Obviously, the military and bureaucratic tutelage functioned with the contributions of the actors apart from two institutions. For example, the National Security Council (Milli Güvenlik Konseyi-MGK) which remained under the control of the military until 2000s or the High Council of Judges and Prosecutors (Hakim ve Savcılar Yüksek Kurulu-HSYK) as being the protectors of a specific ideology in judiciary were the effective institutions of this order.

It is a fact that the negative scene in question has lost ground by the democratization attempts of the Justice and Development Party (AK Party) within the scope of harmonization process to EU. These resulted in strengthening the civil politics. Two vital steps were taken to downgrade the tutelage by the constitutional amendments made in 2007 and 2010. By these amendments, presidency and judiciary, as the two vital institutions of tutelage, have become more accountable from a democratic viewpoint.

According a major amendment made in 2007, the president was to be elected by a popular election, which was practiced for the first time in 2013. Also, in 2010 the Constitutional Court and the High Council of Judges and Prosecutors were restructured to obtain a more democratic judiciary. Nonetheless these amendments remark to an unfinished ideal. The failures of the current state system and the revision of the position of bureaucracy toward democratic institutions still call for further steps.

The empowerment of the politics against bureaucracy has not been implemented only in constitutional dimension. Several steps have been taken in order to overcome centrist state administration by essential regulations and to strengthen the local administrations. Thus, efforts were made to create a transparent, politically elected and accountable administration mentality.

New Constitution and Legitimacy Gap of Politics

Recent public surveys show that approximately 70% of public demands a new constitution. The incapability of the Turkish Parliament to secure a new constitution bears the potential of undermining its credibility in the eyes of the populace.

The constitutional reconciliation commission which following the November 2015 elections resumed its activities offers an historic opportunity for drafting a new constitution. The political parties in the parliament need to take advantage of the connective and participatory power of the commission in order to increase the credibility of politics in the eyes of public and keep their promise for “new constitution”. However, that CHP has left the commission lately has a risk to miss this opportunity.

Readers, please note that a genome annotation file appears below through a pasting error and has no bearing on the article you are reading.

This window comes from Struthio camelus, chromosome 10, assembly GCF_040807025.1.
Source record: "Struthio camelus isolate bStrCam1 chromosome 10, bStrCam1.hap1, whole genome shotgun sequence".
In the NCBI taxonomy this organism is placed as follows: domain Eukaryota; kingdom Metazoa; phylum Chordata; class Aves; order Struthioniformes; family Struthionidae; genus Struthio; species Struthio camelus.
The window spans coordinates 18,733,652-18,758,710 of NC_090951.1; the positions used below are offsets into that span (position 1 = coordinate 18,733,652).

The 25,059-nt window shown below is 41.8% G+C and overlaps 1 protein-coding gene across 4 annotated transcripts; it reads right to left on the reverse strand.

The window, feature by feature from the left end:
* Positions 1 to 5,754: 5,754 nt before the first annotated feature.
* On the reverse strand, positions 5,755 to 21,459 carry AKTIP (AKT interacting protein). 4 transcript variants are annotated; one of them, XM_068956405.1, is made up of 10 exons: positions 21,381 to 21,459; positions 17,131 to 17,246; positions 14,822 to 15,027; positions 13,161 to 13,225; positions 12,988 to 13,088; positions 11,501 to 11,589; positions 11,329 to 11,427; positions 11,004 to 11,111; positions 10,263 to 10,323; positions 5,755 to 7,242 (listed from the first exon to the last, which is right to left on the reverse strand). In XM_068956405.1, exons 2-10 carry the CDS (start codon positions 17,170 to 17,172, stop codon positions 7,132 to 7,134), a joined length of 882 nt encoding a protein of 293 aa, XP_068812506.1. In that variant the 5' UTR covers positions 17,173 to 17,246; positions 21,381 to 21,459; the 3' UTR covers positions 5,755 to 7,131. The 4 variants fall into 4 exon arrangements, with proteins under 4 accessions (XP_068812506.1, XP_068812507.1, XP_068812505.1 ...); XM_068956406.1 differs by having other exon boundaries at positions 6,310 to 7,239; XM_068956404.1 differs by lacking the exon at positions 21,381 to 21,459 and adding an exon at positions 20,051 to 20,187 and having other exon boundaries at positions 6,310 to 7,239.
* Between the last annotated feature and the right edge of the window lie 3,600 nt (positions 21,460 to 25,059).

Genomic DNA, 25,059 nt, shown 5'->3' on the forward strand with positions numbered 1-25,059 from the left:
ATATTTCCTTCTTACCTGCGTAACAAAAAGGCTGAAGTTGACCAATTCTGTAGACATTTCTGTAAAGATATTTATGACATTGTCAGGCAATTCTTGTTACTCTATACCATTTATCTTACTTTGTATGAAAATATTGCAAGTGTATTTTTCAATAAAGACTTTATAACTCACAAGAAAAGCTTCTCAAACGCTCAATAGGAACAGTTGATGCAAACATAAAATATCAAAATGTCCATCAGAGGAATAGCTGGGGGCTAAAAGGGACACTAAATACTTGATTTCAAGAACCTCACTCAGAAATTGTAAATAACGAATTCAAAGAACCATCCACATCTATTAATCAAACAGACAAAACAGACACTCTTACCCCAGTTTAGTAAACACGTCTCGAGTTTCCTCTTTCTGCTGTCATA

The constitution of 1982, which has been amended quite a few times since the day it was put into operation, failed not only to meet the popular demands but also to come up with a coherent and stable political mechanism. The gap left by legal politics has in time been filled by a bureaucratic tutelage which further complicated the functioning of Turkish politics. Despite many democratic steps taken by various AK Party governments the rationalization of Turkish politics and furthering the powers of legal political actors cannot be duly secured without a new constitution. On the other hand it should not be forgotten that the success of the new constitution making process is not only a structural imperative but it is also strongly demanded by the public. For this reason, elimination of the “presidentialism-centered” approach toward the new constitution issue of Turkey would provide a sound basis for the discussions.

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Serdar Gülener received his graduate and MA degrees from the Public Administration Department at Sakarya University. For his PhD research he investigated the democratic legitimacy problem of the Turkish Supreme Court and focused, as a case, on the Constitutional Judiciary and Parliament Relations. As an Assoc. Prof. he currently teaches at the Faculty of Political Science at Sakarya University.